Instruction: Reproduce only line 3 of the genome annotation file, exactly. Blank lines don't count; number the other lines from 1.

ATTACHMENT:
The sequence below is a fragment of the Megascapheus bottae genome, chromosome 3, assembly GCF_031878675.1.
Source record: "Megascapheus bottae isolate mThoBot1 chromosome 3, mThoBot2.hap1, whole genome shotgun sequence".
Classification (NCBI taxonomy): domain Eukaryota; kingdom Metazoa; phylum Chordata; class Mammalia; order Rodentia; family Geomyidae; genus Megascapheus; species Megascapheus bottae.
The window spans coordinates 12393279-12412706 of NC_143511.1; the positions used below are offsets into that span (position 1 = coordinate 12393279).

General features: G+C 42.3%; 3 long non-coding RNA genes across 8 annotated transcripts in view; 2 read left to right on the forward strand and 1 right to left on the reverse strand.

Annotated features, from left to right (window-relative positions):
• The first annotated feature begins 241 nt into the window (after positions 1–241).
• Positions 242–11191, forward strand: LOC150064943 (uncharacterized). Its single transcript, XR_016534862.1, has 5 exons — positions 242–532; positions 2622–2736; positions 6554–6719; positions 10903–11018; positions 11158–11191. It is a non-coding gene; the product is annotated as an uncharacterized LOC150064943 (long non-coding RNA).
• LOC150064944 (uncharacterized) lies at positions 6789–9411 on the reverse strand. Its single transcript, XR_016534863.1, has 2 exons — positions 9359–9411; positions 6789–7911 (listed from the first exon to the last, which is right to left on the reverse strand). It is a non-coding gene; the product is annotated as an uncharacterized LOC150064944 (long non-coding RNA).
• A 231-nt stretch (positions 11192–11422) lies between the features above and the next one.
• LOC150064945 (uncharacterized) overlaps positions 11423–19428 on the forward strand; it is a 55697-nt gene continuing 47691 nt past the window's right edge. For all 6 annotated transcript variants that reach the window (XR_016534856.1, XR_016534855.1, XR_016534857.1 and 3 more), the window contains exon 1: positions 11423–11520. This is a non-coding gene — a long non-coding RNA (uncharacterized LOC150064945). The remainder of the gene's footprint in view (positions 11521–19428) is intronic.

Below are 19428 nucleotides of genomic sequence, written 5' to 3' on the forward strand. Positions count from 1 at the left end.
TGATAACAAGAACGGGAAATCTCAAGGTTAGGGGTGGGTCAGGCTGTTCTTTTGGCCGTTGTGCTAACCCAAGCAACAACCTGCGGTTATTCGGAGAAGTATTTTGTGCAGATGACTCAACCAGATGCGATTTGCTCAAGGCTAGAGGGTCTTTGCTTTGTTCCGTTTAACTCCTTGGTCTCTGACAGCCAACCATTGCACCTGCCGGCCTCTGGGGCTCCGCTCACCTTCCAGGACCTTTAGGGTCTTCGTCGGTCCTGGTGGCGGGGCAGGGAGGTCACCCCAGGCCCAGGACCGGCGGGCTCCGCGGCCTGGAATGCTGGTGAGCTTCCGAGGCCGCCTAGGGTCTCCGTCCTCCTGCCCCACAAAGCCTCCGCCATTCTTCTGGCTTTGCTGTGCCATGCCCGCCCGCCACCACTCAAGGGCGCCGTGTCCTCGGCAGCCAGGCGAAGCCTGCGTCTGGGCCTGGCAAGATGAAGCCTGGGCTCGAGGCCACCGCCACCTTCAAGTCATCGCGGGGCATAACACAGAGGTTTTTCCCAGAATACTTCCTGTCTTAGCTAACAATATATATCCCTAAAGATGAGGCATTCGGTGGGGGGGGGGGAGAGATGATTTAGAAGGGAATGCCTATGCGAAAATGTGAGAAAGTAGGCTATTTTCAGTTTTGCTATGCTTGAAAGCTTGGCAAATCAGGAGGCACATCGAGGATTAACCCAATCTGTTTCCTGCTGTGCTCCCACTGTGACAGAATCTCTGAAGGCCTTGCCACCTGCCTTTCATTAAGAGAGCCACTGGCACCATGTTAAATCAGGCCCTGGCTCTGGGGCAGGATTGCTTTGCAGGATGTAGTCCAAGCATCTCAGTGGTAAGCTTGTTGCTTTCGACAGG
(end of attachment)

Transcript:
Classification (NCBI taxonomy): domain Eukaryota; kingdom Metazoa; phylum Chordata; class Mammalia; order Rodentia; family Geomyidae; genus Megascapheus; species Megascapheus bottae.